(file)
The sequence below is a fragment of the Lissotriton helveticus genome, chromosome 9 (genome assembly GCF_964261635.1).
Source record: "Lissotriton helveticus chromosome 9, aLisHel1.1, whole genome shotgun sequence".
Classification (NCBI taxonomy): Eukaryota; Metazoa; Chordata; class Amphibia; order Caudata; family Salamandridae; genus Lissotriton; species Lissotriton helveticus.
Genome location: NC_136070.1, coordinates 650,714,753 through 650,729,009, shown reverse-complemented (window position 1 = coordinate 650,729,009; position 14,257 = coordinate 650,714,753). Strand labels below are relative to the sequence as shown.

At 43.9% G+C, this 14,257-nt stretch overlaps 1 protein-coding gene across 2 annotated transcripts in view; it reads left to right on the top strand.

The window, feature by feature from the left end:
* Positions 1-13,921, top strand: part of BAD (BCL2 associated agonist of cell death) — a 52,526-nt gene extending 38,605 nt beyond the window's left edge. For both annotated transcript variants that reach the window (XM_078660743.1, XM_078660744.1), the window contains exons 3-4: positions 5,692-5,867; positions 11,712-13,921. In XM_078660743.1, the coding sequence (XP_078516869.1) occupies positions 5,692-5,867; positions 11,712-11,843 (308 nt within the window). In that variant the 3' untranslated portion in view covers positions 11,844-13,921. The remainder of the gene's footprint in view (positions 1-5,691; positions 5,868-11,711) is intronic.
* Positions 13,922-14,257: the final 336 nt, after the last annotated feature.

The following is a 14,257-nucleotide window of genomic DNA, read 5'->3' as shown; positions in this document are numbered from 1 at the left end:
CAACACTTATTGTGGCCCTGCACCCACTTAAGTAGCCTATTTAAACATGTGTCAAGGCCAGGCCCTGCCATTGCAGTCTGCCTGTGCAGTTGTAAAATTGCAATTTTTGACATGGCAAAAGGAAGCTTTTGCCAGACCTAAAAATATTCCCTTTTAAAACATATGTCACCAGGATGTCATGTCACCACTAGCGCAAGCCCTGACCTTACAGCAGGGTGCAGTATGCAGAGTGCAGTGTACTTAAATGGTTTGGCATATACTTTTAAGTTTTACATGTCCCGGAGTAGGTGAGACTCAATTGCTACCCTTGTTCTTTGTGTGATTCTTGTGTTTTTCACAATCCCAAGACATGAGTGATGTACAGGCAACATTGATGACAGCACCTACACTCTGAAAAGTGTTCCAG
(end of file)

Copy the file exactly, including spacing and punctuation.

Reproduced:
The sequence below is a fragment of the Lissotriton helveticus genome, chromosome 9 (genome assembly GCF_964261635.1).
Source record: "Lissotriton helveticus chromosome 9, aLisHel1.1, whole genome shotgun sequence".
Classification (NCBI taxonomy): Eukaryota; Metazoa; Chordata; class Amphibia; order Caudata; family Salamandridae; genus Lissotriton; species Lissotriton helveticus.
Genome location: NC_136070.1, coordinates 650,714,753 through 650,729,009, shown reverse-complemented (window position 1 = coordinate 650,729,009; position 14,257 = coordinate 650,714,753). Strand labels below are relative to the sequence as shown.

At 43.9% G+C, this 14,257-nt stretch overlaps 1 protein-coding gene across 2 annotated transcripts in view; it reads left to right on the top strand.

The window, feature by feature from the left end:
* Positions 1-13,921, top strand: part of BAD (BCL2 associated agonist of cell death) — a 52,526-nt gene extending 38,605 nt beyond the window's left edge. For both annotated transcript variants that reach the window (XM_078660743.1, XM_078660744.1), the window contains exons 3-4: positions 5,692-5,867; positions 11,712-13,921. In XM_078660743.1, the coding sequence (XP_078516869.1) occupies positions 5,692-5,867; positions 11,712-11,843 (308 nt within the window). In that variant the 3' untranslated portion in view covers positions 11,844-13,921. The remainder of the gene's footprint in view (positions 1-5,691; positions 5,868-11,711) is intronic.
* Positions 13,922-14,257: the final 336 nt, after the last annotated feature.

The following is a 14,257-nucleotide window of genomic DNA, read 5'->3' as shown; positions in this document are numbered from 1 at the left end:
CAACACTTATTGTGGCCCTGCACCCACTTAAGTAGCCTATTTAAACATGTGTCAAGGCCAGGCCCTGCCATTGCAGTCTGCCTGTGCAGTTGTAAAATTGCAATTTTTGACATGGCAAAAGGAAGCTTTTGCCAGACCTAAAAATATTCCCTTTTAAAACATATGTCACCAGGATGTCATGTCACCACTAGCGCAAGCCCTGACCTTACAGCAGGGTGCAGTATGCAGAGTGCAGTGTACTTAAATGGTTTGGCATATACTTTTAAGTTTTACATGTCCCGGAGTAGGTGAGACTCAATTGCTACCCTTGTTCTTTGTGTGATTCTTGTGTTTTTCACAATCCCAAGACATGAGTGATGTACAGGCAACATTGATGACAGCACCTACACTCTGAAAAGTGTTCCAG